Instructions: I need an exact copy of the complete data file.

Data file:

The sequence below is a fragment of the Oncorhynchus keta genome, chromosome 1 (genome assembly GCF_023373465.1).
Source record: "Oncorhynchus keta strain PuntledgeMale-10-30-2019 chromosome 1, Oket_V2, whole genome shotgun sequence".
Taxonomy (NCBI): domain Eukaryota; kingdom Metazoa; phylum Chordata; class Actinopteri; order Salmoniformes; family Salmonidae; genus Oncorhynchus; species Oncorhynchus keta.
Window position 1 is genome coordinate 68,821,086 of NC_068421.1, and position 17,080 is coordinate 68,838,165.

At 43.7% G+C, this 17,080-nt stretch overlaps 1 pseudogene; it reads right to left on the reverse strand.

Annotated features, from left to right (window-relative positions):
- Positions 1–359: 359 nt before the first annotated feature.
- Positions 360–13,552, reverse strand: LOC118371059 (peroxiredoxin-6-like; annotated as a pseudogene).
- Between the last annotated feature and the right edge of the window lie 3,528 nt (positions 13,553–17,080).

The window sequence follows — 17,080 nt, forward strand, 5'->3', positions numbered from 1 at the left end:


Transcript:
The sequence below is a fragment of the Oncorhynchus keta genome, chromosome 1 (genome assembly GCF_023373465.1).
Source record: "Oncorhynchus keta strain PuntledgeMale-10-30-2019 chromosome 1, Oket_V2, whole genome shotgun sequence".
Taxonomy (NCBI): domain Eukaryota; kingdom Metazoa; phylum Chordata; class Actinopteri; order Salmoniformes; family Salmonidae; genus Oncorhynchus; species Oncorhynchus keta.
Window position 1 is genome coordinate 68,821,086 of NC_068421.1, and position 17,080 is coordinate 68,838,165.

At 43.7% G+C, this 17,080-nt stretch overlaps 1 pseudogene; it reads right to left on the reverse strand.

Annotated features, from left to right (window-relative positions):
- Positions 1–359: 359 nt before the first annotated feature.
- Positions 360–13,552, reverse strand: LOC118371059 (peroxiredoxin-6-like; annotated as a pseudogene).
- Between the last annotated feature and the right edge of the window lie 3,528 nt (positions 13,553–17,080).

The window sequence follows — 17,080 nt, forward strand, 5'->3', positions numbered from 1 at the left end: